One in six people will develop chronic kidney disease at some point in their lives. Damage to the kidneys is sometimes permanent, so it’s important to protect yourself. The changes you should make are easy to understand and are helpful to much more than your kidneys. Improving your diet, getting more exercise, and drinking more water will give you more energy while also protecting your kidneys and other organs, too.
March is national kidney month, so let’s take the opportunity to raise awareness of this preventable condition. Continue reading to better understand the warning signs of chronic kidney disease.
- The Kidney
- Stages and Signs of Kidney Failure
- Diabetes, Cardiovascular Disease, and CKD
- Protecting Your Kidneys
The average adult body contains around 1.2 to 1.5 gallons of blood. All of this blood is filtered through the kidneys, two organs about the size of a fist, multiple times a day. This filtering is done to ensure that your body keeps what it needs to keep and gets rid of whatever it needs to excrete in order to maintain a healthy blood supply.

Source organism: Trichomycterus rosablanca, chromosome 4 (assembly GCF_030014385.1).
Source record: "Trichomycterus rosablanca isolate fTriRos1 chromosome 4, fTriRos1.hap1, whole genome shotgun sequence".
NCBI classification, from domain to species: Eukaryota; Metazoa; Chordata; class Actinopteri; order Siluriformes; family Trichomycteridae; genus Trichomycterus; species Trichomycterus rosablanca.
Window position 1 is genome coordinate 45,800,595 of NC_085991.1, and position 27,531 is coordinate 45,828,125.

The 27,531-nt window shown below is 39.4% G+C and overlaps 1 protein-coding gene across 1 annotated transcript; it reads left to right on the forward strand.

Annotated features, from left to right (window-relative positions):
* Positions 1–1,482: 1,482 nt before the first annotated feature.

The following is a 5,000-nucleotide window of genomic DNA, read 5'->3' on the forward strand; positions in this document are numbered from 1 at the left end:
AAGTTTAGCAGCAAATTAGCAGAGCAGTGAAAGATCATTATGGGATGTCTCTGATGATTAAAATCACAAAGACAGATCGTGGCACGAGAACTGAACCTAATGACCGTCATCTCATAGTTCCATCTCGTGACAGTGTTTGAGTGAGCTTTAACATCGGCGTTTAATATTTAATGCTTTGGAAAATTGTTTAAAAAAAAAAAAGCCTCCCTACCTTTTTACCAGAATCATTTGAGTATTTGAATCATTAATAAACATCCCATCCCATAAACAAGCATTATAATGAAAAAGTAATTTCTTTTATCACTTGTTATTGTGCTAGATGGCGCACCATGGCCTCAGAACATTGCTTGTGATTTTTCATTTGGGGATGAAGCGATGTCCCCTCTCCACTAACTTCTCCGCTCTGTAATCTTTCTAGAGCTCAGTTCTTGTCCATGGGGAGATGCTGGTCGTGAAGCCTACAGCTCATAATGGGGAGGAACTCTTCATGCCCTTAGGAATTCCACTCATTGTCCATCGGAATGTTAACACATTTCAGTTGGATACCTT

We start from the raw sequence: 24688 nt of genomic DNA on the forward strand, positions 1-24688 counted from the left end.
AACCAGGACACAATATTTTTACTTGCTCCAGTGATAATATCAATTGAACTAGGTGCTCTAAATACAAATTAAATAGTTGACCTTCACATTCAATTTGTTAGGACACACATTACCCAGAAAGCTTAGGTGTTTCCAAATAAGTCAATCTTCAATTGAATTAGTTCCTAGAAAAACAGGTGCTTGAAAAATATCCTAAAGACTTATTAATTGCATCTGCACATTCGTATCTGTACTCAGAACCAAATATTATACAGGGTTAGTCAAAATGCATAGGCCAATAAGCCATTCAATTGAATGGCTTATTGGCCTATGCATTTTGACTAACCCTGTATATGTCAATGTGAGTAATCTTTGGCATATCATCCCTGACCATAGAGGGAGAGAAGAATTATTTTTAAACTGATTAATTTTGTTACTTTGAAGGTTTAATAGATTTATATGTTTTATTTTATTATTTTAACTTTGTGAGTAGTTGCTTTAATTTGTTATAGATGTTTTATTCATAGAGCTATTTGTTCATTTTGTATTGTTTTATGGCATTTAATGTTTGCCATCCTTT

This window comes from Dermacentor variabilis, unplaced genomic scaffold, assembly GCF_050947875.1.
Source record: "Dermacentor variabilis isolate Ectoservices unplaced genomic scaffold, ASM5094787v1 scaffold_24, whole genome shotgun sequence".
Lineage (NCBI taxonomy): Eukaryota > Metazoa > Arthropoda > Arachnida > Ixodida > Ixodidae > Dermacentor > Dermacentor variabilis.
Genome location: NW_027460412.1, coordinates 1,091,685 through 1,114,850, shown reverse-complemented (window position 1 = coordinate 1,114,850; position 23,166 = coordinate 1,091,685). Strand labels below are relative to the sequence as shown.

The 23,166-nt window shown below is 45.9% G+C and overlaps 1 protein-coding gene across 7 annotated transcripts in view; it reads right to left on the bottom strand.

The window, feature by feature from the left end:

This feat is achieved by nephrons, the smallest functional kidney unit. Each nephron consists of a glomerulus and a tubule. The glomerulus consists of numerous small blood vessels that act as a filter. Small molecules and water are allowed to pass through while larger molecules are not. The tubules then work to recover anything in the filtrate that the body still needs. Understanding how small the functional units are can help make it clear how sensitive our kidneys are to even the smallest problems. Being aware of factors that can affect our kidney function is an important part of preventing chronic kidney disease.
As we age, everyone experiences a slow loss of kidney function. This can be made worse by physical injury, inherited kidney diseases, high blood pressure, diabetes, and certain autoimmune disorders, as well as other causes. The kidneys are remarkably resilient so a loss of function usually does not lead to noticeable symptoms in the early stages. These stages are assigned primarily by looking at the estimated glomerular filtration rate (GFR). This is calculated by looking at your age, gender, muscle mass, ethnicity, and the creatinine levels in your blood. Other factors like protein in the urine are also used to assess severity.